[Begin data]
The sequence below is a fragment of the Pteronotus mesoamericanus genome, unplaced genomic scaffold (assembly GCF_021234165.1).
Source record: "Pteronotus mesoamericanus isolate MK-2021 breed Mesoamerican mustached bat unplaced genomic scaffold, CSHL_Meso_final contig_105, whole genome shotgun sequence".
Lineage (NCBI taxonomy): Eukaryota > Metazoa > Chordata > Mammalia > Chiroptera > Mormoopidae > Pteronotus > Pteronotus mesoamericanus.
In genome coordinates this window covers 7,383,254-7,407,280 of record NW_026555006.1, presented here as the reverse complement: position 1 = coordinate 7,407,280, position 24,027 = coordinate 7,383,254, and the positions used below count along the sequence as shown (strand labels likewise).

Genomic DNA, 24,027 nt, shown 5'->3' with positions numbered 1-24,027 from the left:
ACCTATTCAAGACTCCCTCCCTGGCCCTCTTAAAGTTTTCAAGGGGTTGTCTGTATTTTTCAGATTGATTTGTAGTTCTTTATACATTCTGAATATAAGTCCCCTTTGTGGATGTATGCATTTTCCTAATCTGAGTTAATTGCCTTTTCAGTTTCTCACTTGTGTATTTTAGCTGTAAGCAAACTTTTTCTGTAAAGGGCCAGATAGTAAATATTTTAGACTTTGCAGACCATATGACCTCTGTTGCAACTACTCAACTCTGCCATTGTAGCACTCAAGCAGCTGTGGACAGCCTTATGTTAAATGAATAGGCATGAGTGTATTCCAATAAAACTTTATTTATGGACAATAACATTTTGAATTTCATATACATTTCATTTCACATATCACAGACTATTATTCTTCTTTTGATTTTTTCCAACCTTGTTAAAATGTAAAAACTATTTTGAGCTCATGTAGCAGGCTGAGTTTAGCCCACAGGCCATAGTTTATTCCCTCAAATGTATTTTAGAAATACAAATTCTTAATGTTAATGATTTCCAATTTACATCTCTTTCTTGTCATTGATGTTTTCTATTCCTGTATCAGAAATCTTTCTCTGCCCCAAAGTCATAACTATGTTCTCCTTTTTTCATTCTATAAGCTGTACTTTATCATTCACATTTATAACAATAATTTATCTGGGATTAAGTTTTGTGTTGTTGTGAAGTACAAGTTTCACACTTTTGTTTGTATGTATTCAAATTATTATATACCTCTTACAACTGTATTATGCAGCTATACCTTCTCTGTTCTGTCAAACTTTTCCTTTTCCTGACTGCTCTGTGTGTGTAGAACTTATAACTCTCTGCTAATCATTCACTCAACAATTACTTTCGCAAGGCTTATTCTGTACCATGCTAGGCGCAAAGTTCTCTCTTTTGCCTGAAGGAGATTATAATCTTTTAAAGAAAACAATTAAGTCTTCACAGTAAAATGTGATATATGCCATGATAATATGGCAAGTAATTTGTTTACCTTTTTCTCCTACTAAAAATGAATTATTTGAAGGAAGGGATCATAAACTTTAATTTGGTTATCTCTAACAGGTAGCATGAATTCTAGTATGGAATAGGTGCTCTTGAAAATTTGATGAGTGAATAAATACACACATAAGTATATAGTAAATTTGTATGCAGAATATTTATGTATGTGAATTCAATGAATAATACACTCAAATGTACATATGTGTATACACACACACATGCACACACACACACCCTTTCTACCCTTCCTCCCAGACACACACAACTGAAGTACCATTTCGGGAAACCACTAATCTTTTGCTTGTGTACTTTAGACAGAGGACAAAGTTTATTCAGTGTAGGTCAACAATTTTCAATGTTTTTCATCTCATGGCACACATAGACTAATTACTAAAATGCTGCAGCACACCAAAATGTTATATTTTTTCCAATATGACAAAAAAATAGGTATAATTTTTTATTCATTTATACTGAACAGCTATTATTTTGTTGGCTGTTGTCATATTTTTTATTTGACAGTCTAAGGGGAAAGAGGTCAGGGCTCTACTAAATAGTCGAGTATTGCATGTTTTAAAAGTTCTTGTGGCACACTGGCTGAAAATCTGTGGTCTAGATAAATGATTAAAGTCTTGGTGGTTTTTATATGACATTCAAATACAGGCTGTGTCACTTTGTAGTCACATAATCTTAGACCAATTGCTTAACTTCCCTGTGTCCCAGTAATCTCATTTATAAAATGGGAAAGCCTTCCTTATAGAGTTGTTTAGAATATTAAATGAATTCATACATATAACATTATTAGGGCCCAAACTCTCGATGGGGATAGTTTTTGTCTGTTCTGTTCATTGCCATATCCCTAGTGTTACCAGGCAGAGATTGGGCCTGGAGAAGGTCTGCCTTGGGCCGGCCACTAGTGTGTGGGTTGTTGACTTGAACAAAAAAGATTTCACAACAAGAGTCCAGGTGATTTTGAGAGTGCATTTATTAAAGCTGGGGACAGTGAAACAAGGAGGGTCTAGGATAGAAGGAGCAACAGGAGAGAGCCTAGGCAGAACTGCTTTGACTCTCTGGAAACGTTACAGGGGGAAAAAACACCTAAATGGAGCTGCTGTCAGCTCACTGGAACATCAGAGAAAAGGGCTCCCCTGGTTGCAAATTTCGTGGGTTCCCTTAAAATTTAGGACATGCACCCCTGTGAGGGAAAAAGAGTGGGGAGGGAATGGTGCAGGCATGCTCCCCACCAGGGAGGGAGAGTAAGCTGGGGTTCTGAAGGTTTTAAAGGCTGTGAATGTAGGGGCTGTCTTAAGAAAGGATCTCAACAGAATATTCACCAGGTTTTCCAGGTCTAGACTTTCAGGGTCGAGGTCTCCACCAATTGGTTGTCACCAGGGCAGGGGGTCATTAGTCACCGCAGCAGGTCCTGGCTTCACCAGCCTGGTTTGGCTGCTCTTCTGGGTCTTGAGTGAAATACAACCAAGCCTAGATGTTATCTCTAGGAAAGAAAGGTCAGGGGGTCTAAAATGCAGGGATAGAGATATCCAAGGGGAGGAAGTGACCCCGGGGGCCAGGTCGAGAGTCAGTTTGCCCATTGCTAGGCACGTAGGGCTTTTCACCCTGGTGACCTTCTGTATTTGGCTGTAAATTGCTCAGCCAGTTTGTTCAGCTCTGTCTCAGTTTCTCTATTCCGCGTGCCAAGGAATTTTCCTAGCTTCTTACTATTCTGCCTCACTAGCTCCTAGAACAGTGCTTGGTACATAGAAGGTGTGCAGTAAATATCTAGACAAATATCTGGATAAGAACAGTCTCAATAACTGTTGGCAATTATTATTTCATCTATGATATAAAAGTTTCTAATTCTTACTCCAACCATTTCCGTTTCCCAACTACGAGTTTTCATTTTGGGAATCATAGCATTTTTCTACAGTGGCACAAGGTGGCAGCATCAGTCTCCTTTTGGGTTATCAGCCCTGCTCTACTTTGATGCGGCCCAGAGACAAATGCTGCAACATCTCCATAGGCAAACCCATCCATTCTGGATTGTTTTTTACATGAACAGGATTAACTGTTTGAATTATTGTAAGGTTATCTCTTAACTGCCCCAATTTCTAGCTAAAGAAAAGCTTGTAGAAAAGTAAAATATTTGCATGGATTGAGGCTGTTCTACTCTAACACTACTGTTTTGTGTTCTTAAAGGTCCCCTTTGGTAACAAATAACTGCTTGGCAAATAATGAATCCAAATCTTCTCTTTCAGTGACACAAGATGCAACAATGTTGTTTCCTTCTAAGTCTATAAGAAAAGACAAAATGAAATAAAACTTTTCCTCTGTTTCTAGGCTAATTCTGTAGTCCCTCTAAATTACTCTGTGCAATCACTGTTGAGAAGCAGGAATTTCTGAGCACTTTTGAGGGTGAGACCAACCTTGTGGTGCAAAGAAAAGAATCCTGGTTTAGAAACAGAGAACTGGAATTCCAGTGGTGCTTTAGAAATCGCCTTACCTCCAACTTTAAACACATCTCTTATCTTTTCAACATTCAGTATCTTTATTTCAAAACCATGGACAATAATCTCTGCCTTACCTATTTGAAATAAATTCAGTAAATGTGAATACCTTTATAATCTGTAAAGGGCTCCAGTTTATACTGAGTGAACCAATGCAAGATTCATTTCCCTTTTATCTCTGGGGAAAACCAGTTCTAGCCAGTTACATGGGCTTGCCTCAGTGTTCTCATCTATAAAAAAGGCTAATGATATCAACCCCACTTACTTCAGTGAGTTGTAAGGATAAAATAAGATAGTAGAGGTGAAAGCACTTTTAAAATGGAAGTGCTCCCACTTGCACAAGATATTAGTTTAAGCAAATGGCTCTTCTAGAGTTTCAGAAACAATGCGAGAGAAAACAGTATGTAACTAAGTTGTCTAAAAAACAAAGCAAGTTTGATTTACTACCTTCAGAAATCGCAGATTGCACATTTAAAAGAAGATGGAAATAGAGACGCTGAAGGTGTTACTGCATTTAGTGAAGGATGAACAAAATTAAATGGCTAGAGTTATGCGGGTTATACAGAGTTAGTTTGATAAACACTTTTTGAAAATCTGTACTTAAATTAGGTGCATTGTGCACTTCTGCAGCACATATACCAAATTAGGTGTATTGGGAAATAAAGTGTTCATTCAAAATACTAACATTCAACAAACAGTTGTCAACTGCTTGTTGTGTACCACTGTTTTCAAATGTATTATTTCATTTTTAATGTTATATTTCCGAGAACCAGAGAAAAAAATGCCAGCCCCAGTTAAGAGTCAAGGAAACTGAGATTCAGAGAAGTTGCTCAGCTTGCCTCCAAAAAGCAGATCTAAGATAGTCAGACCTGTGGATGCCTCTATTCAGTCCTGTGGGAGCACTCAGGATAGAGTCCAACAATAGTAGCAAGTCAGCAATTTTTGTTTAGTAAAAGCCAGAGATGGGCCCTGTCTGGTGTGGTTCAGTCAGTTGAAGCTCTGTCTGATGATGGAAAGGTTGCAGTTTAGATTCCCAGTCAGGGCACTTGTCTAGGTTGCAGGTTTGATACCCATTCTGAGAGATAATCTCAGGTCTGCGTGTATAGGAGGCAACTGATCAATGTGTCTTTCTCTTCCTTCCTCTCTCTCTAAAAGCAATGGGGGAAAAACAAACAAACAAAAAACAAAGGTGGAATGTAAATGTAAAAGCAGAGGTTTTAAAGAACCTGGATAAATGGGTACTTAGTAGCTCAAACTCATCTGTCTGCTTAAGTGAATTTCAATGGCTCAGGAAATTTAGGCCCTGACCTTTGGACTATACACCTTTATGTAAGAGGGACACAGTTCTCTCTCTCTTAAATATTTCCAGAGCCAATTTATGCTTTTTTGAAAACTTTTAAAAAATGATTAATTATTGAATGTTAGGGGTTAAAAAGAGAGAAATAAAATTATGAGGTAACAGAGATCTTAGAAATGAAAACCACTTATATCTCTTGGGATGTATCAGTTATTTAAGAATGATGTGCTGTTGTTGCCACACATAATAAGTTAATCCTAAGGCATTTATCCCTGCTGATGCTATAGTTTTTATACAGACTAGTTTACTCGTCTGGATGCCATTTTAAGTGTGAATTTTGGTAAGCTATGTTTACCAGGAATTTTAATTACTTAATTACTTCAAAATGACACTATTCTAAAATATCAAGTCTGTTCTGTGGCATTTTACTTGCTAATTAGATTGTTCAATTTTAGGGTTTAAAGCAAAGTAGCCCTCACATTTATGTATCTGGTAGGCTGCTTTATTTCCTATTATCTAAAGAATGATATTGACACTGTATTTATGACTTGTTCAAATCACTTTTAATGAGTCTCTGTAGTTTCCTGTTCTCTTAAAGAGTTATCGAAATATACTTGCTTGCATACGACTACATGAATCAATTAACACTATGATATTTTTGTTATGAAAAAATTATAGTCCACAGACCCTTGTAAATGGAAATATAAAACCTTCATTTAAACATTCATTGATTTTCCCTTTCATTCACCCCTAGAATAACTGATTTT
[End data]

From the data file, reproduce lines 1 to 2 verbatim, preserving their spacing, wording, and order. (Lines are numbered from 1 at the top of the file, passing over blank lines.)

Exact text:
The sequence below is a fragment of the Pteronotus mesoamericanus genome, unplaced genomic scaffold (assembly GCF_021234165.1).
Source record: "Pteronotus mesoamericanus isolate MK-2021 breed Mesoamerican mustached bat unplaced genomic scaffold, CSHL_Meso_final contig_105, whole genome shotgun sequence".